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Wise Coastal Practices for Sustainable Human Development Forum

The repercussions of salt extraction / Bhavnagar Bhal-India.

Posted By: R. Sudarshana
Date: Monday, 31 May 1999, at 5:52 a.m.

Key words: potable water, resource over-exploitation.

It is good that we have this EDG, some kind of intellectual gymkhana, but what is missing is a cup of coffee to go with it. I am looking forward to someone who could politely tear up all our writings and make us all think hard on our beliefs and philosophies that govern our approaches in coastal zone management. No message so far on the EDG has really been responded to. Everyone (and that is not many) is just posting a message and no one is commenting on what is written. That does not make a discussion as envisaged. If we only keep posting messages, it would rather be an Electronic Presentation Group. We could just do with some good criticism. That would serve as coffee.


I left the EDG last time promising to hopefully return and tell the stories of emerging scenarios of Gujarat coast in Western India. Now, please face the world map, locate India and look on its west coast. As you run your finger northwards on the coast, the finger gets stuck in a small cleft as it cannot move further. This cleft is Gulf of Cambay (GOC) and it belongs to the state of Gujarat. GOC is an interesting sea with a tidal range of about 10 m. Its banks experience enormous movement of sediment and the channels, tidal flats and other coastal landforms keep shifting continuously. While map makers are always busy, people who live on the banks are forced to adapt themselves to fast changing circumstances. In places, grandfather's fields have been eroded, while in other places, old port sites have moved upland. There are folklore, songs and memories pleasant and sad about the coast that betrays like a promiscuous spouse. Further, the elements are quite harsh and testing. It does not rain well anymore, the year is divided into 12 months and as many levels of summer, and the tidal waters spread out on large coastal plains making them uncultivable. Just wherever the tidal water stops, there are villages and people live. They live in great difficulty. They struggle with crops, bake in scorching sun, search for fish in heavily sedimented waters and most of them have never tasted good drinking water in their lives. We do not ask why they live there, we ask ourselves how to make their lives better. There are cities and townships in the region which are relatively prosperous due to industrial activities on the coast, but the dozens of villages where the Gods have gone crazy are the focus of our work. This coast of GOC is turning out to be a UNESCO/CSI site.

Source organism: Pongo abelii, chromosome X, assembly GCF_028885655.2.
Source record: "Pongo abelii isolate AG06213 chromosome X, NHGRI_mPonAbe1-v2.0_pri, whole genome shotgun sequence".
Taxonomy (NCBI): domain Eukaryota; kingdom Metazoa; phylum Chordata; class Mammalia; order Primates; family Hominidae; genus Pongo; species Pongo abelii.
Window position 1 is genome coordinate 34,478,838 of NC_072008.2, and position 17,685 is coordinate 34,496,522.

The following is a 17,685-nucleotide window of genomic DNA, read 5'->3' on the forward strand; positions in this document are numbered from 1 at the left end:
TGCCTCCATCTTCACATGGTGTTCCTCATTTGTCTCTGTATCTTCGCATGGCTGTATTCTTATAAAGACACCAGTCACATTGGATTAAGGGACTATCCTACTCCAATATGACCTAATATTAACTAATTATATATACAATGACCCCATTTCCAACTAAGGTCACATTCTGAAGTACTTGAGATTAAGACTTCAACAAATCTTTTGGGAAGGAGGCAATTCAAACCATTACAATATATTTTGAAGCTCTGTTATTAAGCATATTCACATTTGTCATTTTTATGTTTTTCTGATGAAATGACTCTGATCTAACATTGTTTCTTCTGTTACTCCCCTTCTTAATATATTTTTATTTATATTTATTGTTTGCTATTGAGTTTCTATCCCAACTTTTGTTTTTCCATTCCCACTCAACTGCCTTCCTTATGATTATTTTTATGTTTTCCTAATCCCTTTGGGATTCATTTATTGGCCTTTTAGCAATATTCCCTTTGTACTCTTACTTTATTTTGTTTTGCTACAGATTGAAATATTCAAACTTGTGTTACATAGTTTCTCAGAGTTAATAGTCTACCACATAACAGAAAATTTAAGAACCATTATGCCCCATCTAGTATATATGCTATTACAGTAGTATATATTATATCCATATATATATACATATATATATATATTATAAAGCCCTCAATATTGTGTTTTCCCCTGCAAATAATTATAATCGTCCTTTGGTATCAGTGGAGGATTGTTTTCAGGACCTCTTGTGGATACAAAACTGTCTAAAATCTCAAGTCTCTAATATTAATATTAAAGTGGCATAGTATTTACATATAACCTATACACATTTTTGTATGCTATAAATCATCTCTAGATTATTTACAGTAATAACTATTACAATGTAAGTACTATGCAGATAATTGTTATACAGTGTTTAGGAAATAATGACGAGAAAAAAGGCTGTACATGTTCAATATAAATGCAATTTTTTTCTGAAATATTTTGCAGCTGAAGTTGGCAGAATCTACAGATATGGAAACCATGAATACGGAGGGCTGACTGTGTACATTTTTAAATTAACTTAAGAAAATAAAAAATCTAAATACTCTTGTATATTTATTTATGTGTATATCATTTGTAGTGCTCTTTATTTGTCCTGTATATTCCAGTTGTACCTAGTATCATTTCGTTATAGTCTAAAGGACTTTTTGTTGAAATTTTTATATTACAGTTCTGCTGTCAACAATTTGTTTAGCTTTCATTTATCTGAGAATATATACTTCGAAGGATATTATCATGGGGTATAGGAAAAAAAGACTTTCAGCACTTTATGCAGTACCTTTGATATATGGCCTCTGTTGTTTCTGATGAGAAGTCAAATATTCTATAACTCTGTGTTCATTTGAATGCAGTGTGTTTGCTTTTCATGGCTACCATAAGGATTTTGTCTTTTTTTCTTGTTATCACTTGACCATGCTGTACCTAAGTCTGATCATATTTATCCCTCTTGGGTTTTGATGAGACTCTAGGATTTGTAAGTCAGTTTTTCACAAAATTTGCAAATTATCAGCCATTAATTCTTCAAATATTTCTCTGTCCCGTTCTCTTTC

Although it never rained well in this region, there used to be a couple of big rains every year and large surface tanks dug by the communities filled well and enough to supply muddy fresh water to the people. The King of the region had a large tank dug for water storage several decades back and it served well for ages. Now, no one depends on that. Most villages had traditional wells too and bore wells appeared a little later. People depended on them and so did their livestock. There used to be some dry crops like cotton. Life was never very kind but it offered a fair opportunity to survive. Liquid cash, like liquid water was in short supply.